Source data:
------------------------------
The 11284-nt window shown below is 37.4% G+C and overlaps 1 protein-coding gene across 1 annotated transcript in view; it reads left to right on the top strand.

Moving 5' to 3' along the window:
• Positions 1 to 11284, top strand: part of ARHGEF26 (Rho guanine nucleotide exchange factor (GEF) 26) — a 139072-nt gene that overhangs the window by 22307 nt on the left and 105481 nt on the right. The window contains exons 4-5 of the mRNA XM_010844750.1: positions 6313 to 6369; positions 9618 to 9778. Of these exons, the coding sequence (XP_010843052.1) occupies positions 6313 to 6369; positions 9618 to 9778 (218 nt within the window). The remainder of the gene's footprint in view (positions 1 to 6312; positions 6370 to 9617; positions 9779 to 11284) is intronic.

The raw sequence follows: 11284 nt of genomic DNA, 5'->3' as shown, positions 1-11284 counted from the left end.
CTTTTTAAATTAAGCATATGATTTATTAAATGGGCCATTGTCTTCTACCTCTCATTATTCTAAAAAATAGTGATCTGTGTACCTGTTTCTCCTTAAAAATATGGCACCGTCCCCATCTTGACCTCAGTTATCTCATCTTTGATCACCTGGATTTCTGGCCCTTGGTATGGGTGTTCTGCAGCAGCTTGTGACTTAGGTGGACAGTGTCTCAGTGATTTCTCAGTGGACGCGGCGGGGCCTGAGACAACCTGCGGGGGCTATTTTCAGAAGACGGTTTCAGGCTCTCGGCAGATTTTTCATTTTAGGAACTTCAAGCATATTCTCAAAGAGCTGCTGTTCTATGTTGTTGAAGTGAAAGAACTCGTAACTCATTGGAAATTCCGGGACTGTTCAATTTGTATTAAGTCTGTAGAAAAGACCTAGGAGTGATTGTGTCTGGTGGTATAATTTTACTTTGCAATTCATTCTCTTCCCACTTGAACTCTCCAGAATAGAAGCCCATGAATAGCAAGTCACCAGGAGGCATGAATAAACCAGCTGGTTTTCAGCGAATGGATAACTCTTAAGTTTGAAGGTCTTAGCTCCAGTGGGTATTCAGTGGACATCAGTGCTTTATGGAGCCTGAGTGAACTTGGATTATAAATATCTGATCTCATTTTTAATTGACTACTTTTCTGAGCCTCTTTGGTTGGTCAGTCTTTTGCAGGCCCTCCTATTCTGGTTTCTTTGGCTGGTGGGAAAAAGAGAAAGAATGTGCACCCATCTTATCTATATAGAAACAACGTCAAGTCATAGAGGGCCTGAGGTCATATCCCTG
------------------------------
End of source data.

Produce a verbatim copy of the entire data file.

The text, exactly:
The 11284-nt window shown below is 37.4% G+C and overlaps 1 protein-coding gene across 1 annotated transcript in view; it reads left to right on the top strand.

Moving 5' to 3' along the window:
• Positions 1 to 11284, top strand: part of ARHGEF26 (Rho guanine nucleotide exchange factor (GEF) 26) — a 139072-nt gene that overhangs the window by 22307 nt on the left and 105481 nt on the right. The window contains exons 4-5 of the mRNA XM_010844750.1: positions 6313 to 6369; positions 9618 to 9778. Of these exons, the coding sequence (XP_010843052.1) occupies positions 6313 to 6369; positions 9618 to 9778 (218 nt within the window). The remainder of the gene's footprint in view (positions 1 to 6312; positions 6370 to 9617; positions 9779 to 11284) is intronic.

The raw sequence follows: 11284 nt of genomic DNA, 5'->3' as shown, positions 1-11284 counted from the left end.
CTTTTTAAATTAAGCATATGATTTATTAAATGGGCCATTGTCTTCTACCTCTCATTATTCTAAAAAATAGTGATCTGTGTACCTGTTTCTCCTTAAAAATATGGCACCGTCCCCATCTTGACCTCAGTTATCTCATCTTTGATCACCTGGATTTCTGGCCCTTGGTATGGGTGTTCTGCAGCAGCTTGTGACTTAGGTGGACAGTGTCTCAGTGATTTCTCAGTGGACGCGGCGGGGCCTGAGACAACCTGCGGGGGCTATTTTCAGAAGACGGTTTCAGGCTCTCGGCAGATTTTTCATTTTAGGAACTTCAAGCATATTCTCAAAGAGCTGCTGTTCTATGTTGTTGAAGTGAAAGAACTCGTAACTCATTGGAAATTCCGGGACTGTTCAATTTGTATTAAGTCTGTAGAAAAGACCTAGGAGTGATTGTGTCTGGTGGTATAATTTTACTTTGCAATTCATTCTCTTCCCACTTGAACTCTCCAGAATAGAAGCCCATGAATAGCAAGTCACCAGGAGGCATGAATAAACCAGCTGGTTTTCAGCGAATGGATAACTCTTAAGTTTGAAGGTCTTAGCTCCAGTGGGTATTCAGTGGACATCAGTGCTTTATGGAGCCTGAGTGAACTTGGATTATAAATATCTGATCTCATTTTTAATTGACTACTTTTCTGAGCCTCTTTGGTTGGTCAGTCTTTTGCAGGCCCTCCTATTCTGGTTTCTTTGGCTGGTGGGAAAAAGAGAAAGAATGTGCACCCATCTTATCTATATAGAAACAACGTCAAGTCATAGAGGGCCTGAGGTCATATCCCTG